Cumbria LSCB commissioned an SCR into the death of Child R in Cumbria in October 2014 Ė the SCR focusses specifically on how agencies worked together and individually from the beginning of Child Rís last year at his Primary School in September 2011 to October 2014.
Child R was aged thirteen and died at home, whilst in the care of his father. The cause of his tragic and untimely death was morphine poisoning, after being given a morphine tablet by his father who mistakenly believed it to be a suitable painkiller for his sonís headache. Child Rís father pleaded guilty to the manslaughter of his son and received a four year custodial sentence. Child Rís school reported that he could sometimes be anxious and timid but was also a humorous and popular student who had a supportive circle of friends. His parents separated after only a few months, following their sonís birth in 2001. Child R stayed with his mother until the age of three when he went to live with his father who eventually obtained a residence order in 2009.
It is widely believed that Child R and his father could have benefitted from Early Help and the findings of this case are centred on that premise.
Transition plans should:
Include well-defined success criteria
Include a defined timescale for completion and review
Record the voice of the child
Attendance plans should:
Be child focused
Be robustly followed through with parents in line with school policy and practice and local authority guidance
Reviews are held in line with agreed policy and practice
Drift is avoided
Medical/health evidence of absence on health grounds is corroborated to inform attendance plans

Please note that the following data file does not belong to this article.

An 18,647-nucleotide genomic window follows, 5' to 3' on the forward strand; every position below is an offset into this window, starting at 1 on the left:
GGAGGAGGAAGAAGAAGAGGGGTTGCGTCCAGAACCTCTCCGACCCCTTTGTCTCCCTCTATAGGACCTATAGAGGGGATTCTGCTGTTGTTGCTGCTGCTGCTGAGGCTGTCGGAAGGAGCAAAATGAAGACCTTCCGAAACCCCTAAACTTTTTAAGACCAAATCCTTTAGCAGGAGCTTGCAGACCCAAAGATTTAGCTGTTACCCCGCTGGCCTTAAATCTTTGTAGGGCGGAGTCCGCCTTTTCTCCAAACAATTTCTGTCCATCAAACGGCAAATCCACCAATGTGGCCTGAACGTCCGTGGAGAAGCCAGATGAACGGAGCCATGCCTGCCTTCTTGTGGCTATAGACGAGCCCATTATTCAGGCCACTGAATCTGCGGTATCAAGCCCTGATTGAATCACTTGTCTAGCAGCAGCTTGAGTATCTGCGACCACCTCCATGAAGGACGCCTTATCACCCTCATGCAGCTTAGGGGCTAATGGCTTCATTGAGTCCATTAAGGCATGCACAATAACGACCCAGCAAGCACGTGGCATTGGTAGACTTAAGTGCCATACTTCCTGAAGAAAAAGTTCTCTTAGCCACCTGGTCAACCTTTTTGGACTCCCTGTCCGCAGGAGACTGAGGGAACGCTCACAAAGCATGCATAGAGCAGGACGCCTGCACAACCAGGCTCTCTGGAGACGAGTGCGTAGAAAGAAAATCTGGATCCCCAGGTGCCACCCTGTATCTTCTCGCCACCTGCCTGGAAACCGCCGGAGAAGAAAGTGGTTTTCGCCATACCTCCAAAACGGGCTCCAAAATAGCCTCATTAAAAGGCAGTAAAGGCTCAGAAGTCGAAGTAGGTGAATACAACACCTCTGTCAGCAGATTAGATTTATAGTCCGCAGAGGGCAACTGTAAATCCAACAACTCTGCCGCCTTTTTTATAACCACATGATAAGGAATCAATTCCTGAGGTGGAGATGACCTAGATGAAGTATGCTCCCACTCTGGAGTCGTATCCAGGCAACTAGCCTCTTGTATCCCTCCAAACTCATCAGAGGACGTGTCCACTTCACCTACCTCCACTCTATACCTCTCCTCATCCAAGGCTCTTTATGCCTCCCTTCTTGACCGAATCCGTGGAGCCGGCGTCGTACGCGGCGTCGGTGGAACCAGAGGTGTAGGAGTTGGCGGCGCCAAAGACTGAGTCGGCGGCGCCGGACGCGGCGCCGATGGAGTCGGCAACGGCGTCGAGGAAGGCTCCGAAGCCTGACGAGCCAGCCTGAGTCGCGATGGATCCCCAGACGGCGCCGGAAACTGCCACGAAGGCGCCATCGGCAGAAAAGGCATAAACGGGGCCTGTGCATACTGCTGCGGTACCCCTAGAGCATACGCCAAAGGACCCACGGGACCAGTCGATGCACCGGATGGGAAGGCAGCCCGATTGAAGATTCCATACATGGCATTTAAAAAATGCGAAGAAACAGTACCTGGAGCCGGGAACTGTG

Parents/Carers and students should be actively involved in plans around transition and attendance and have a direct voice in these processes
Consultation should take place with the local authority Inclusion Service in line with current policy and guidance
School staff should consider undertaking an Early Help Assessment as part of a wider package of support when a student's absence reaches or exceeds the Department of Education (DfE) threshold for 'Persistent Absence'.
Where an Early Help Assessment is undertaken because of persistent absence due to health needs the School Nurse must be involved.
When a parent or significant family member (regardless of their level of contact with the child) has mental health and/or substance misuse issues practitioners must always consider and take account of the impact of this on the emotional wellbeing of the child.
The LSCB will conduct a number of workshops and a conference to raise the profile of the lessons in this and the other SCR being published.
Sharing learning from serious case reviews in order to improve safeguarding practice is vital. We use the recommendations from case reviews to improve safeguarding of children & young people.
If you would like to discuss SCR or any of its contents then please speak to your line manager, your representative on the LSCB or contact the LSCB Office. Cumbria House, 3rd Floor, 107-117 Botchergate, Carlisle, Cumbria, CA1 1RZ. Email LSCB@cumbria.gov.uk